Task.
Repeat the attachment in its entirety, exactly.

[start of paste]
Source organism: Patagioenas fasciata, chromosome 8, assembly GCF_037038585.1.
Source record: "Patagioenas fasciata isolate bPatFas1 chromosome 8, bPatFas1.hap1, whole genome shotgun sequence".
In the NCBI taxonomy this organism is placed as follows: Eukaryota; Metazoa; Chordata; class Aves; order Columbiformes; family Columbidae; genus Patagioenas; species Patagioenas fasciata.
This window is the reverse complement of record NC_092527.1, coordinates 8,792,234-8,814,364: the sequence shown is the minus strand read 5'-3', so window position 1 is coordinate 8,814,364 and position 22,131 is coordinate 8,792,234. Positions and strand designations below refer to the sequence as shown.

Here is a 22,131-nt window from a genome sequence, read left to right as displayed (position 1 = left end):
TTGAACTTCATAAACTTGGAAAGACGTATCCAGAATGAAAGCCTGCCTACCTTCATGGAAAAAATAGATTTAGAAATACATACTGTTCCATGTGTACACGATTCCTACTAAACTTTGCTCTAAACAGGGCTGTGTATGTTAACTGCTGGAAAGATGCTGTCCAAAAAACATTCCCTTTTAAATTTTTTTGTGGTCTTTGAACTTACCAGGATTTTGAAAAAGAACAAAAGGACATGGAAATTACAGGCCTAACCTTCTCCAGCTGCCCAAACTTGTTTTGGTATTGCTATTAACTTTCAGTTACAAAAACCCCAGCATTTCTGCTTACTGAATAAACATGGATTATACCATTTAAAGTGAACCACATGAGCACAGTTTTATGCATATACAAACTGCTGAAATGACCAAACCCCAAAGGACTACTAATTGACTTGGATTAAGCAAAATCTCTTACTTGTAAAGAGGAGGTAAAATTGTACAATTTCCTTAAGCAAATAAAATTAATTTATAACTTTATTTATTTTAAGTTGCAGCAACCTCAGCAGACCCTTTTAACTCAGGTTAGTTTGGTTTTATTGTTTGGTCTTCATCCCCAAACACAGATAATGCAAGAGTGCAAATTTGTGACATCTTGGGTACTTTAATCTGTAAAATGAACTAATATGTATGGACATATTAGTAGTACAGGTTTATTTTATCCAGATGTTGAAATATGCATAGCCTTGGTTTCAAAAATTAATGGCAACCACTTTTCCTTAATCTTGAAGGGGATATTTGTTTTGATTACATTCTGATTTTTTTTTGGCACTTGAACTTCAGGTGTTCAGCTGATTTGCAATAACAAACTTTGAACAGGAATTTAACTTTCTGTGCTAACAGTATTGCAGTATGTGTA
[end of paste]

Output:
Source organism: Patagioenas fasciata, chromosome 8, assembly GCF_037038585.1.
Source record: "Patagioenas fasciata isolate bPatFas1 chromosome 8, bPatFas1.hap1, whole genome shotgun sequence".
In the NCBI taxonomy this organism is placed as follows: Eukaryota; Metazoa; Chordata; class Aves; order Columbiformes; family Columbidae; genus Patagioenas; species Patagioenas fasciata.
This window is the reverse complement of record NC_092527.1, coordinates 8,792,234-8,814,364: the sequence shown is the minus strand read 5'-3', so window position 1 is coordinate 8,814,364 and position 22,131 is coordinate 8,792,234. Positions and strand designations below refer to the sequence as shown.

Here is a 22,131-nt window from a genome sequence, read left to right as displayed (position 1 = left end):
TTGAACTTCATAAACTTGGAAAGACGTATCCAGAATGAAAGCCTGCCTACCTTCATGGAAAAAATAGATTTAGAAATACATACTGTTCCATGTGTACACGATTCCTACTAAACTTTGCTCTAAACAGGGCTGTGTATGTTAACTGCTGGAAAGATGCTGTCCAAAAAACATTCCCTTTTAAATTTTTTTGTGGTCTTTGAACTTACCAGGATTTTGAAAAAGAACAAAAGGACATGGAAATTACAGGCCTAACCTTCTCCAGCTGCCCAAACTTGTTTTGGTATTGCTATTAACTTTCAGTTACAAAAACCCCAGCATTTCTGCTTACTGAATAAACATGGATTATACCATTTAAAGTGAACCACATGAGCACAGTTTTATGCATATACAAACTGCTGAAATGACCAAACCCCAAAGGACTACTAATTGACTTGGATTAAGCAAAATCTCTTACTTGTAAAGAGGAGGTAAAATTGTACAATTTCCTTAAGCAAATAAAATTAATTTATAACTTTATTTATTTTAAGTTGCAGCAACCTCAGCAGACCCTTTTAACTCAGGTTAGTTTGGTTTTATTGTTTGGTCTTCATCCCCAAACACAGATAATGCAAGAGTGCAAATTTGTGACATCTTGGGTACTTTAATCTGTAAAATGAACTAATATGTATGGACATATTAGTAGTACAGGTTTATTTTATCCAGATGTTGAAATATGCATAGCCTTGGTTTCAAAAATTAATGGCAACCACTTTTCCTTAATCTTGAAGGGGATATTTGTTTTGATTACATTCTGATTTTTTTTTGGCACTTGAACTTCAGGTGTTCAGCTGATTTGCAATAACAAACTTTGAACAGGAATTTAACTTTCTGTGCTAACAGTATTGCAGTATGTGTA